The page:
Boiling eggs is a small science. Just a few seconds can decide whether the egg has a soft core or a hard yolk. But apart from the cooking time, there are other criteria that influence the egg as a food. We provide comprehensive tips and info on egg cooking.
Cooking time – how long do eggs need until they are hard-boiled?
Finding the right cooking time is the supreme discipline in egg cooking.
The most important factors are the size of the egg and the consistency you want the inside to reach. Note: The size of the eggs is noted on the carton.
Size S eggs:
S size eggs weigh approximately 53 grams.
- Cooking time for a soft egg yolk: three minutes.
- Cooking time for waxy egg yolk: five minutes
- Cooking time for a hard-boiled egg: seven to eight minutes
Medium eggs weigh between 53 and 63 grams.
- Cooking time for a soft-boiled egg yolk: four to five minutes
- Cooking time for waxy egg yolk: seven minutes
- Cooking time for a hard-boiled egg: ten minutes
L-size eggs reach a weight of up to 73 g.
- Cooking time for a soft-boiled egg yolk: six minutes
- Cooking time for waxy egg yolk: eight minutes
- Cooking time for a hard-boiled egg: eleven to twelve minutes
Size XL eggs:
XL size eggs weigh more than 73 grams.
- Cooking time for a soft-boiled egg yolk: six to seven minutes
- Cooking time for waxy egg yolk: eight to nine minutes
- Cooking time for a hard-boiled egg: twelve minutes
It remains to be noted: Changing between sizes (for example, S to M), triggers an increase in cooking time of 30 seconds on average.
Cooking eggs – what is the ideal temperature?
The boiling point of water is 100 °C. However, this does not mean that eggs cooked at lower temperatures are inedible.
The perfect temperature of water depends on the following factors:
The location: the higher the location where the eggs are cooked, the lower the boiling point. This means that the boiling process above sea level may take a few seconds longer.
The nature of the egg: egg whites harden at 62 degrees. The coagulation temperature of yolk is between 63 and 68 degrees.
Rule of thumb: 66 degrees is enough for a waxy egg and 70 degrees for a hard-boiled egg. However, anyone who wants to work with these exact temperature specifications must not only be very precise, but also patient. Example of use: cooking at 64 degrees takes about an hour.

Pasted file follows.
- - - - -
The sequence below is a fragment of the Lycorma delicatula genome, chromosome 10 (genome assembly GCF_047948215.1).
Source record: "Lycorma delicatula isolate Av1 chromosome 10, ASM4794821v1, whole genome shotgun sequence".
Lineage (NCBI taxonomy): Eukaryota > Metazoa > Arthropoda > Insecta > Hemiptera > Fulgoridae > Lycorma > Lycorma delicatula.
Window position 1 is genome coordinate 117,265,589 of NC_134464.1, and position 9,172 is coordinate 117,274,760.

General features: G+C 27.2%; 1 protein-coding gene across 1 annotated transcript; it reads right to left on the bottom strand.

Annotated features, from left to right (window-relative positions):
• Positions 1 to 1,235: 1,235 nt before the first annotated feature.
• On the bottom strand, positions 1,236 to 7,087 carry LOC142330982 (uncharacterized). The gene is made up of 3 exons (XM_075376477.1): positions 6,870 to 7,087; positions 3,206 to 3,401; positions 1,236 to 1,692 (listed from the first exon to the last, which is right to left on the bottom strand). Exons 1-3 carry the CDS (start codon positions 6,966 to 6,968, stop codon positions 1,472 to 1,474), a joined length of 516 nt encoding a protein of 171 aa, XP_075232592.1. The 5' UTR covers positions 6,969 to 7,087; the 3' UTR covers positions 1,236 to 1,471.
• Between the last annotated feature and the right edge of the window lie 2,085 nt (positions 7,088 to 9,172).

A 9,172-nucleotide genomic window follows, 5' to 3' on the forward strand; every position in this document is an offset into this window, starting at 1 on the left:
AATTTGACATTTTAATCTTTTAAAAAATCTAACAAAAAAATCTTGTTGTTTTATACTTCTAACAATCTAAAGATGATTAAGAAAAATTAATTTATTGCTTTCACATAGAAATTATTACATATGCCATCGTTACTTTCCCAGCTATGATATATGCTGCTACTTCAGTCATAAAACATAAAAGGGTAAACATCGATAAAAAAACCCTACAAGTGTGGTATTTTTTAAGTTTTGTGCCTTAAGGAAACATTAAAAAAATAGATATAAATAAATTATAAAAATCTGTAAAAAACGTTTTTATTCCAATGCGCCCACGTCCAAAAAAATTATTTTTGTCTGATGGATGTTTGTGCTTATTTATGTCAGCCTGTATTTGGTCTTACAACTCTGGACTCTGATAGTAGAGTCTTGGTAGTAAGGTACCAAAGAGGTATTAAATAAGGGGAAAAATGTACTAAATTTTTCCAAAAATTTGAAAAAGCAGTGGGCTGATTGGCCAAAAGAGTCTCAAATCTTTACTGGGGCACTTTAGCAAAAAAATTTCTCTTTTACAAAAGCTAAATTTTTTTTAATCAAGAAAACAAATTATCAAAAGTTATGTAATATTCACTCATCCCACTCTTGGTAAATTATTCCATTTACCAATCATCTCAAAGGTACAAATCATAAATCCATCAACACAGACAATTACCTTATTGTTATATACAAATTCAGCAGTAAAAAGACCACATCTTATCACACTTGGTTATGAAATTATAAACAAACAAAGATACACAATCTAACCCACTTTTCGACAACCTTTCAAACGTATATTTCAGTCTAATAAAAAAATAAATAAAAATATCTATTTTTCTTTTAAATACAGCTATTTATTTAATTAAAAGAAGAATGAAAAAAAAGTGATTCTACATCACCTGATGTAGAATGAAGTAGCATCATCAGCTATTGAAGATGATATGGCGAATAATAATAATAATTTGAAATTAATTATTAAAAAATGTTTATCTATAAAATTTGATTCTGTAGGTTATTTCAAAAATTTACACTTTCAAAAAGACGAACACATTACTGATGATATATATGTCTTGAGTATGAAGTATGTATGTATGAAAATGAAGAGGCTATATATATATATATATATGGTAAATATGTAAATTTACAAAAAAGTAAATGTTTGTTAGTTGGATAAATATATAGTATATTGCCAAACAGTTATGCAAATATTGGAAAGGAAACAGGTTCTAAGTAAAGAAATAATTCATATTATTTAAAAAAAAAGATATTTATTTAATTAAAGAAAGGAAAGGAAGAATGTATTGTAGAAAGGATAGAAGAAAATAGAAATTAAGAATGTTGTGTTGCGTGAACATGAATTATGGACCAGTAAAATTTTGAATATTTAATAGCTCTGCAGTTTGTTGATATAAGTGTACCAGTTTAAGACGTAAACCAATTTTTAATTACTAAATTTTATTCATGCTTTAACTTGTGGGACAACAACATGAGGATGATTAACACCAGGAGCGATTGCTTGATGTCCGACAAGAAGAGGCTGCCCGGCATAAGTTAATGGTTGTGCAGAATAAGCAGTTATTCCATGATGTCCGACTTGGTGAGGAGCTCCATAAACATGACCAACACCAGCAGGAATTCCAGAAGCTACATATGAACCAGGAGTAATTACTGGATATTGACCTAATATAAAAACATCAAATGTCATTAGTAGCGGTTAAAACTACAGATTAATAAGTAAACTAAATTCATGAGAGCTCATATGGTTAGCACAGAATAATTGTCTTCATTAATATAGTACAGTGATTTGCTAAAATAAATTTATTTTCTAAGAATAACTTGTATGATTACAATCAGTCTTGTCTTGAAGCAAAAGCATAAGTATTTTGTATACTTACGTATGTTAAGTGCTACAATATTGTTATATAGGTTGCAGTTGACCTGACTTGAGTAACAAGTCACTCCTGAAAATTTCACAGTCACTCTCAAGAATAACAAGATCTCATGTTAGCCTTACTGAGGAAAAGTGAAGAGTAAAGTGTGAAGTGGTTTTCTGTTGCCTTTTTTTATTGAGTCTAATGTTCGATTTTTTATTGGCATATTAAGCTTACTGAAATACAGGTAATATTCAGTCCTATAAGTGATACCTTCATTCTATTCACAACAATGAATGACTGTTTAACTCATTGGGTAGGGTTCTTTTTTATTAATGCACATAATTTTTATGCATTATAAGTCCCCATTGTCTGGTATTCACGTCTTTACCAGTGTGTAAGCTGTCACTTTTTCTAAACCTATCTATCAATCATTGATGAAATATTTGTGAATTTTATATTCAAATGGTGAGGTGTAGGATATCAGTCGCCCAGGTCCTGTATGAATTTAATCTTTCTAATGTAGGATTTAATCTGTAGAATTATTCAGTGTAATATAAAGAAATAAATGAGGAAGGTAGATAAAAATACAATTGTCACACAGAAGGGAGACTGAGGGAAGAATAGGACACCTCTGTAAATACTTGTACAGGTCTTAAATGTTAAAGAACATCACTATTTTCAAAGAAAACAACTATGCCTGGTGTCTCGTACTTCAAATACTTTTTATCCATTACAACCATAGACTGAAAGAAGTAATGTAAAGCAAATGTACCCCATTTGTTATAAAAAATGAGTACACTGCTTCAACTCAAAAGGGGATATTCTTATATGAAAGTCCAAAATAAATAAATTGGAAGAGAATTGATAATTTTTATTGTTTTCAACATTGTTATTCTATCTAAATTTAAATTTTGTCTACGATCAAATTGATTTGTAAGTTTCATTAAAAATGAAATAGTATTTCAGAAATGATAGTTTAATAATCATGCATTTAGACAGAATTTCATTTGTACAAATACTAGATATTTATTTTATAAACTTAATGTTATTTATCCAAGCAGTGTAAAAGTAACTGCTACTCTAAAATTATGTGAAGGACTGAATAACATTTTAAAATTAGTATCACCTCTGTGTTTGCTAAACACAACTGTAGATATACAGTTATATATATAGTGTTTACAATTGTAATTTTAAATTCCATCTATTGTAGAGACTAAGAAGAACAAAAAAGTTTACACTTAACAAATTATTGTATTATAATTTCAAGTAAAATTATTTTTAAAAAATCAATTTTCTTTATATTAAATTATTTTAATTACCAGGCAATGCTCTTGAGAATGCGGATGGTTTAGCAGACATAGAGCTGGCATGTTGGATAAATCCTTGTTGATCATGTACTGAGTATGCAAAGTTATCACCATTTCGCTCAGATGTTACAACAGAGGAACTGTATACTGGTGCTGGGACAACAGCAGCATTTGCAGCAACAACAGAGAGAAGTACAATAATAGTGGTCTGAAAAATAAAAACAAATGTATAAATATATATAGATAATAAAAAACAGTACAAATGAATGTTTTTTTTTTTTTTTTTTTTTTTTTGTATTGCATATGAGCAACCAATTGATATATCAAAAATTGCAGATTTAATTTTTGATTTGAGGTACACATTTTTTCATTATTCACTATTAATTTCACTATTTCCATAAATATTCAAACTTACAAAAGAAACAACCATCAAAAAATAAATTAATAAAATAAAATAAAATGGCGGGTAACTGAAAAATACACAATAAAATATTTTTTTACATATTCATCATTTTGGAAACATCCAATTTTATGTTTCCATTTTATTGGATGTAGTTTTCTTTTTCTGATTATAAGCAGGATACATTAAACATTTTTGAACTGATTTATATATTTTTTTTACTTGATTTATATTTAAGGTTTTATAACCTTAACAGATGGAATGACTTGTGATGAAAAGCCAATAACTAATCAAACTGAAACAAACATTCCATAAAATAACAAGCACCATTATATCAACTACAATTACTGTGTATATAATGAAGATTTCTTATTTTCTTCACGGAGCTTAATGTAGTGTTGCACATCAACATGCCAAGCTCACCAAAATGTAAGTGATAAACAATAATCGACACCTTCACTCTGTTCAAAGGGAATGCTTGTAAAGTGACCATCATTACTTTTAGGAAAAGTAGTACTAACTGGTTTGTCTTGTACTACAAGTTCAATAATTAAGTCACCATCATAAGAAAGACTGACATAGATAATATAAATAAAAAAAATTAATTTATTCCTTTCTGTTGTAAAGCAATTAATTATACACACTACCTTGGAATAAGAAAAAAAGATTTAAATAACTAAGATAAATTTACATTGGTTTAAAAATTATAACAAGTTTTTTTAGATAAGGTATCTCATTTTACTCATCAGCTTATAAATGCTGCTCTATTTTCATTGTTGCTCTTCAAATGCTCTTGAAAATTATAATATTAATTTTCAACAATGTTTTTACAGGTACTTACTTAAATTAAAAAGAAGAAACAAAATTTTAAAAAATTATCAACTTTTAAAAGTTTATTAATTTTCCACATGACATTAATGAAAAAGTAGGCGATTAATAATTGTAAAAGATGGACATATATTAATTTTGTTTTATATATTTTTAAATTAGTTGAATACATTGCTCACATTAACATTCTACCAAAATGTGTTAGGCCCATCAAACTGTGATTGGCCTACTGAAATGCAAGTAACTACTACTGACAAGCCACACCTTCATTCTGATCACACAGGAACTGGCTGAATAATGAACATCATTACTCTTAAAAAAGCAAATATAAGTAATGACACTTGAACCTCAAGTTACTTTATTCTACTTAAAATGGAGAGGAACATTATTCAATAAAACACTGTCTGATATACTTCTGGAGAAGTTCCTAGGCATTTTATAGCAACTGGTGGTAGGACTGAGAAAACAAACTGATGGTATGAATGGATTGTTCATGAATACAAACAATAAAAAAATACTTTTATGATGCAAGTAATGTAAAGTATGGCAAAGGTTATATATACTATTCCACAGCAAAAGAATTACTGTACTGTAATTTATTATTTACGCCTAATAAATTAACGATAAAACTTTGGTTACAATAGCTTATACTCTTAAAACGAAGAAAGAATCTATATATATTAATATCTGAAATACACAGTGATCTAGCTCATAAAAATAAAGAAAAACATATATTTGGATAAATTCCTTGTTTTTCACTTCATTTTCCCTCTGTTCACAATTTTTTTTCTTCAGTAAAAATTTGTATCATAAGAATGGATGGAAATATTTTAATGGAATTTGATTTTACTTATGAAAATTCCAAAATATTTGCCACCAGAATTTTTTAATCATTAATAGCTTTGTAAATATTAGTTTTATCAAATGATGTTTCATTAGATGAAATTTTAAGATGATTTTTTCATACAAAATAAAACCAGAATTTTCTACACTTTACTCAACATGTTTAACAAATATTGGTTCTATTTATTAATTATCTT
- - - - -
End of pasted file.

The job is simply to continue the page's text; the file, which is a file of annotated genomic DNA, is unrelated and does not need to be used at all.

Piercing eggs – does that do anything?
Eggs are filled with air at the flat end. Heating them causes the air to expand, which can cause cracks in the shell.
Rumor has it that piercing the underside of the egg prevents the shell from cracking during the cooking process. However, a test run of 3000 eggs showed that the rate of cracked eggs – whether pierced or not – was the same. The conclusion: about one in ten eggs burst (regardless of piercing) during cooking.
The cracked shell causes the egg white to disperse into the cooking water. This is a visual defect, but it does not change the fact that the egg is safe to eat. Damage limitation tip: Salt and vinegar in the cooking water cause the escaping egg white to coagulate quickly.
However, the cracks in the eggshell can also be caused by the abrupt rise in temperature. The fact that the lime crystals in the eggshell burst can be seen particularly often in cooled eggs.
Tip: It is advisable to take the eggs out of the refrigerator early. Many eggs will remain intact if they can adapt to room temperature before cooking.
Cooking eggs in the pot
Cooking eggs in a pot is probably the most common method of preparation:
- The first step is to boil the water in the pot.
- eggs are carefully placed in the bubbling water with a spoon.